In the following map (figure 4), we can see the evolution of the flood. The different colors represent the degree of deviation from the norm. Light green shows the smallest deviations and red represents the largest. We can appreciate the sudden change on the 29th March and how the situation stabilizes afterwards.

Figure 4: The evolution of the storm shown by the deviations in call volumes in each region.

We can again go a bit further with the analysis by analyzing the behavior of each antenna and in this way look at the impacts of the flood in different zones of the same municipality. 

In figure 5, we represent the amount of calls from antennae in various areas, and we can see how some antennae show a larger spike than others. We can also see how some stopped working altogether, probably due to technical faults in the network as a results of the weather conditions.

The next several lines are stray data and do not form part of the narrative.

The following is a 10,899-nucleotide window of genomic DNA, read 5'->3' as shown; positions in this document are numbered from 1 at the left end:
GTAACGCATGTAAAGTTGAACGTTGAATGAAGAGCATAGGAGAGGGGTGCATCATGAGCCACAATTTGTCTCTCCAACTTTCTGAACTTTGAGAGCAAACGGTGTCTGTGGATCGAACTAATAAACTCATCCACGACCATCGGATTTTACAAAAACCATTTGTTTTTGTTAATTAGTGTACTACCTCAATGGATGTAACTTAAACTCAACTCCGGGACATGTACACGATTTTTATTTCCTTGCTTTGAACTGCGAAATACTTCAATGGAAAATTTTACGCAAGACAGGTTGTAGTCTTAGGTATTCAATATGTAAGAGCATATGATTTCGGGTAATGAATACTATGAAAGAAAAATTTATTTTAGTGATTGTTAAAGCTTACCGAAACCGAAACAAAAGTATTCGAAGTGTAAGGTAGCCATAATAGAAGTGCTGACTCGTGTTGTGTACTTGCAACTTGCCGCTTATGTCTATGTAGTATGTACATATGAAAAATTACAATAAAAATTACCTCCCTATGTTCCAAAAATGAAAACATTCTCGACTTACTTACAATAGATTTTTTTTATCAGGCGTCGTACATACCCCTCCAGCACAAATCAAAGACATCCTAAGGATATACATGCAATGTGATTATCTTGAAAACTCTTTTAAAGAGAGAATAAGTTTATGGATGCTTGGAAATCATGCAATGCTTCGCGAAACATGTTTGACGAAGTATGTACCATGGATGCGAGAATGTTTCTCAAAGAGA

Figure 5: Call patterns for antennae in different municipalities.

As we can see in figure 6, if we analyze call data (the green line) compared to its normal behavior (the red line) we can also check the differences between the deviations for each municipality’s antennae. Furthermore, we see the different consequences in the affected zones. The graphs to the left represent antenna in Comodoro, showing a large spike at 6pm on the 29th. However, in the graphs on the right (antennae in Las Heras), the impact of the disaster in seen in the days following the event.

Figure 6: A comparison of the call behavior in two areas, showing antennae in Comodoro on the left and Las Heras on the right.


Thanks to our mobile network, we can not only see behavior through call traffic, but also mobility behavior by using anonymized and aggregated data. In this way, we can study how people move following a natural disaster.